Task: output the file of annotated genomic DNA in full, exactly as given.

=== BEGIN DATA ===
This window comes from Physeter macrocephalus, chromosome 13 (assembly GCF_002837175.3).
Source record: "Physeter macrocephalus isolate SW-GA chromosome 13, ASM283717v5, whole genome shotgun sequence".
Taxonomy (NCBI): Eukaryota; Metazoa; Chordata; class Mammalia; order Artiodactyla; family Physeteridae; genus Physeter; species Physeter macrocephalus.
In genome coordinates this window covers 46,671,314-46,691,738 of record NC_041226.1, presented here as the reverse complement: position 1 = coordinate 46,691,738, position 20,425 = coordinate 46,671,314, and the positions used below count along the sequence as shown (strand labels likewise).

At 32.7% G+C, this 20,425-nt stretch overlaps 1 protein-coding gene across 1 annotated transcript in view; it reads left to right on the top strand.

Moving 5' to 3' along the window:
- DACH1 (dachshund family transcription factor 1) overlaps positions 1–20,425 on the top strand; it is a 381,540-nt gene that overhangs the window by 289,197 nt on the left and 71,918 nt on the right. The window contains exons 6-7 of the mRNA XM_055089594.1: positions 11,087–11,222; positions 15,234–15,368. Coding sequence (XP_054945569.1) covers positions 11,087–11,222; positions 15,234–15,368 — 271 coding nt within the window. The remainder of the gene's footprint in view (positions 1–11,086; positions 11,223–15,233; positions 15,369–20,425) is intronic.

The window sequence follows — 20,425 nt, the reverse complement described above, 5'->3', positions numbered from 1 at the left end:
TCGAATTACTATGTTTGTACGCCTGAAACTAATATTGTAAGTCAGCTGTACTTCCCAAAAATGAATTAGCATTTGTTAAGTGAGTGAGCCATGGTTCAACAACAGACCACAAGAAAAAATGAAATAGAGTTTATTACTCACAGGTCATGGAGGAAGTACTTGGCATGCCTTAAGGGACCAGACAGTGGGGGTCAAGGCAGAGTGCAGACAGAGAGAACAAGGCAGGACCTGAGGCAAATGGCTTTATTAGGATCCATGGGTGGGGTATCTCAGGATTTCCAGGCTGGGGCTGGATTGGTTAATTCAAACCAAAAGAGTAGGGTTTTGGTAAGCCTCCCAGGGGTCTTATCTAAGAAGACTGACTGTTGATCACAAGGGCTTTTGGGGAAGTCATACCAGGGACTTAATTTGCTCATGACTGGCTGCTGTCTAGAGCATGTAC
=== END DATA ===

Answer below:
This window comes from Physeter macrocephalus, chromosome 13 (assembly GCF_002837175.3).
Source record: "Physeter macrocephalus isolate SW-GA chromosome 13, ASM283717v5, whole genome shotgun sequence".
Taxonomy (NCBI): Eukaryota; Metazoa; Chordata; class Mammalia; order Artiodactyla; family Physeteridae; genus Physeter; species Physeter macrocephalus.
In genome coordinates this window covers 46,671,314-46,691,738 of record NC_041226.1, presented here as the reverse complement: position 1 = coordinate 46,691,738, position 20,425 = coordinate 46,671,314, and the positions used below count along the sequence as shown (strand labels likewise).

At 32.7% G+C, this 20,425-nt stretch overlaps 1 protein-coding gene across 1 annotated transcript in view; it reads left to right on the top strand.

Moving 5' to 3' along the window:
- DACH1 (dachshund family transcription factor 1) overlaps positions 1–20,425 on the top strand; it is a 381,540-nt gene that overhangs the window by 289,197 nt on the left and 71,918 nt on the right. The window contains exons 6-7 of the mRNA XM_055089594.1: positions 11,087–11,222; positions 15,234–15,368. Coding sequence (XP_054945569.1) covers positions 11,087–11,222; positions 15,234–15,368 — 271 coding nt within the window. The remainder of the gene's footprint in view (positions 1–11,086; positions 11,223–15,233; positions 15,369–20,425) is intronic.

The window sequence follows — 20,425 nt, the reverse complement described above, 5'->3', positions numbered from 1 at the left end:
TCGAATTACTATGTTTGTACGCCTGAAACTAATATTGTAAGTCAGCTGTACTTCCCAAAAATGAATTAGCATTTGTTAAGTGAGTGAGCCATGGTTCAACAACAGACCACAAGAAAAAATGAAATAGAGTTTATTACTCACAGGTCATGGAGGAAGTACTTGGCATGCCTTAAGGGACCAGACAGTGGGGGTCAAGGCAGAGTGCAGACAGAGAGAACAAGGCAGGACCTGAGGCAAATGGCTTTATTAGGATCCATGGGTGGGGTATCTCAGGATTTCCAGGCTGGGGCTGGATTGGTTAATTCAAACCAAAAGAGTAGGGTTTTGGTAAGCCTCCCAGGGGTCTTATCTAAGAAGACTGACTGTTGATCACAAGGGCTTTTGGGGAAGTCATACCAGGGACTTAATTTGCTCATGACTGGCTGCTGTCTAGAGCATGTAC